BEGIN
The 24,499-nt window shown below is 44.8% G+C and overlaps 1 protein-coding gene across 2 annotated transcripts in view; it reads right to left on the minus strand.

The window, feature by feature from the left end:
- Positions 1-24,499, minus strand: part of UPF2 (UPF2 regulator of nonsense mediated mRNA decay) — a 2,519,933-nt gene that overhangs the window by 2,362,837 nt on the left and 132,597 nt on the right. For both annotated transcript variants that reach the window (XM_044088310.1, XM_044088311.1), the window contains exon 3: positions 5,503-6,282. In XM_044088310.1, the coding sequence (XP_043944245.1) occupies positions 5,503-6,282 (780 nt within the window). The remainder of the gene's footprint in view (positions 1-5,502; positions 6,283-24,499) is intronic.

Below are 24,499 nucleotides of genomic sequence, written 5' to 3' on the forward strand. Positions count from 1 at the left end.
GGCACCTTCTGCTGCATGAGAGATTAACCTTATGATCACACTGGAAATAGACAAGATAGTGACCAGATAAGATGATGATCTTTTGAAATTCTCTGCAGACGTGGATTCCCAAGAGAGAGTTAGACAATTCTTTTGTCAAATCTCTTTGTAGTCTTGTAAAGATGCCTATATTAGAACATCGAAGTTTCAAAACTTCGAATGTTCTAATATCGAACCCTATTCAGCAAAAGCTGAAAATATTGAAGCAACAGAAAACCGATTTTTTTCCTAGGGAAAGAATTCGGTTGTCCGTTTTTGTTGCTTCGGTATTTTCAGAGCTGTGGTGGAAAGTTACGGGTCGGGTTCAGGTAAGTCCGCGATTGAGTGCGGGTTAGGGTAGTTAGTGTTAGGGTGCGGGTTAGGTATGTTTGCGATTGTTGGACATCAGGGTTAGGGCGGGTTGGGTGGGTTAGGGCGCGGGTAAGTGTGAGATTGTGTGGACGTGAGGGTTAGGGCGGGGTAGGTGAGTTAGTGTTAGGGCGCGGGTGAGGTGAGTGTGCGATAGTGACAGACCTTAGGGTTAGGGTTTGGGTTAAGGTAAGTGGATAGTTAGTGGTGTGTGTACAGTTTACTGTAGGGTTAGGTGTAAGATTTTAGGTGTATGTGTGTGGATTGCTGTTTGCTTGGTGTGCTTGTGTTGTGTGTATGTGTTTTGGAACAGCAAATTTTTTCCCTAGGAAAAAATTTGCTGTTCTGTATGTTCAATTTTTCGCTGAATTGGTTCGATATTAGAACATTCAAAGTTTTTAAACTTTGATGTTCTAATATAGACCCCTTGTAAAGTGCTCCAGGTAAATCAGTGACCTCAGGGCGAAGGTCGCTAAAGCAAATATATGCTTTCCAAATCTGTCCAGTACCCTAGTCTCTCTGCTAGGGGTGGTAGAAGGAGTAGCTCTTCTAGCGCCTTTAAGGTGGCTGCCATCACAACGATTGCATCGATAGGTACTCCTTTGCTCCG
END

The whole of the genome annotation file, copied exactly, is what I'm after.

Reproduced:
The 24,499-nt window shown below is 44.8% G+C and overlaps 1 protein-coding gene across 2 annotated transcripts in view; it reads right to left on the minus strand.

The window, feature by feature from the left end:
- Positions 1-24,499, minus strand: part of UPF2 (UPF2 regulator of nonsense mediated mRNA decay) — a 2,519,933-nt gene that overhangs the window by 2,362,837 nt on the left and 132,597 nt on the right. For both annotated transcript variants that reach the window (XM_044088310.1, XM_044088311.1), the window contains exon 3: positions 5,503-6,282. In XM_044088310.1, the coding sequence (XP_043944245.1) occupies positions 5,503-6,282 (780 nt within the window). The remainder of the gene's footprint in view (positions 1-5,502; positions 6,283-24,499) is intronic.

Below are 24,499 nucleotides of genomic sequence, written 5' to 3' on the forward strand. Positions count from 1 at the left end.
GGCACCTTCTGCTGCATGAGAGATTAACCTTATGATCACACTGGAAATAGACAAGATAGTGACCAGATAAGATGATGATCTTTTGAAATTCTCTGCAGACGTGGATTCCCAAGAGAGAGTTAGACAATTCTTTTGTCAAATCTCTTTGTAGTCTTGTAAAGATGCCTATATTAGAACATCGAAGTTTCAAAACTTCGAATGTTCTAATATCGAACCCTATTCAGCAAAAGCTGAAAATATTGAAGCAACAGAAAACCGATTTTTTTCCTAGGGAAAGAATTCGGTTGTCCGTTTTTGTTGCTTCGGTATTTTCAGAGCTGTGGTGGAAAGTTACGGGTCGGGTTCAGGTAAGTCCGCGATTGAGTGCGGGTTAGGGTAGTTAGTGTTAGGGTGCGGGTTAGGTATGTTTGCGATTGTTGGACATCAGGGTTAGGGCGGGTTGGGTGGGTTAGGGCGCGGGTAAGTGTGAGATTGTGTGGACGTGAGGGTTAGGGCGGGGTAGGTGAGTTAGTGTTAGGGCGCGGGTGAGGTGAGTGTGCGATAGTGACAGACCTTAGGGTTAGGGTTTGGGTTAAGGTAAGTGGATAGTTAGTGGTGTGTGTACAGTTTACTGTAGGGTTAGGTGTAAGATTTTAGGTGTATGTGTGTGGATTGCTGTTTGCTTGGTGTGCTTGTGTTGTGTGTATGTGTTTTGGAACAGCAAATTTTTTCCCTAGGAAAAAATTTGCTGTTCTGTATGTTCAATTTTTCGCTGAATTGGTTCGATATTAGAACATTCAAAGTTTTTAAACTTTGATGTTCTAATATAGACCCCTTGTAAAGTGCTCCAGGTAAATCAGTGACCTCAGGGCGAAGGTCGCTAAAGCAAATATATGCTTTCCAAATCTGTCCAGTACCCTAGTCTCTCTGCTAGGGGTGGTAGAAGGAGTAGCTCTTCTAGCGCCTTTAAGGTGGCTGCCATCACAACGATTGCATCGATAGGTACTCCTTTGCTCCG